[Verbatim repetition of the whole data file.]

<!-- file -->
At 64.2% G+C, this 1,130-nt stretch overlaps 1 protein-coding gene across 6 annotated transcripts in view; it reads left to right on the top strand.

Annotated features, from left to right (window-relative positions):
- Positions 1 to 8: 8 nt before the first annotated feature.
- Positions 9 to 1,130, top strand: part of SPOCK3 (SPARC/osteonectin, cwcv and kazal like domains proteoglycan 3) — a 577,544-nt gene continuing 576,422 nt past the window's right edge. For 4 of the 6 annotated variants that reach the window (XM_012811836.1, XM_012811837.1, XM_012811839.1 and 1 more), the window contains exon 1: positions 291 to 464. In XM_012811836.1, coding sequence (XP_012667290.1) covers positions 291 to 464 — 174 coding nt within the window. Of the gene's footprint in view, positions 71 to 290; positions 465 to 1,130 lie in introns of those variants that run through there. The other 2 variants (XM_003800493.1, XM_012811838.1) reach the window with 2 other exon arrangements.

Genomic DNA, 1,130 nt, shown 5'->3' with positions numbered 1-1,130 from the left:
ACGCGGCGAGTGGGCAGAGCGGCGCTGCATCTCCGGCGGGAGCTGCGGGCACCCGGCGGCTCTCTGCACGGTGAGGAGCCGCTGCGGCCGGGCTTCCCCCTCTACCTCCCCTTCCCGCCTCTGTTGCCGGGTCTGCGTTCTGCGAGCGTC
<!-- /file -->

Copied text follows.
At 64.2% G+C, this 1,130-nt stretch overlaps 1 protein-coding gene across 6 annotated transcripts in view; it reads left to right on the top strand.

Annotated features, from left to right (window-relative positions):
- Positions 1 to 8: 8 nt before the first annotated feature.
- Positions 9 to 1,130, top strand: part of SPOCK3 (SPARC/osteonectin, cwcv and kazal like domains proteoglycan 3) — a 577,544-nt gene continuing 576,422 nt past the window's right edge. For 4 of the 6 annotated variants that reach the window (XM_012811836.1, XM_012811837.1, XM_012811839.1 and 1 more), the window contains exon 1: positions 291 to 464. In XM_012811836.1, coding sequence (XP_012667290.1) covers positions 291 to 464 — 174 coding nt within the window. Of the gene's footprint in view, positions 71 to 290; positions 465 to 1,130 lie in introns of those variants that run through there. The other 2 variants (XM_003800493.1, XM_012811838.1) reach the window with 2 other exon arrangements.

Genomic DNA, 1,130 nt, shown 5'->3' with positions numbered 1-1,130 from the left:
ACGCGGCGAGTGGGCAGAGCGGCGCTGCATCTCCGGCGGGAGCTGCGGGCACCCGGCGGCTCTCTGCACGGTGAGGAGCCGCTGCGGCCGGGCTTCCCCCTCTACCTCCCCTTCCCGCCTCTGTTGCCGGGTCTGCGTTCTGCGAGCGTC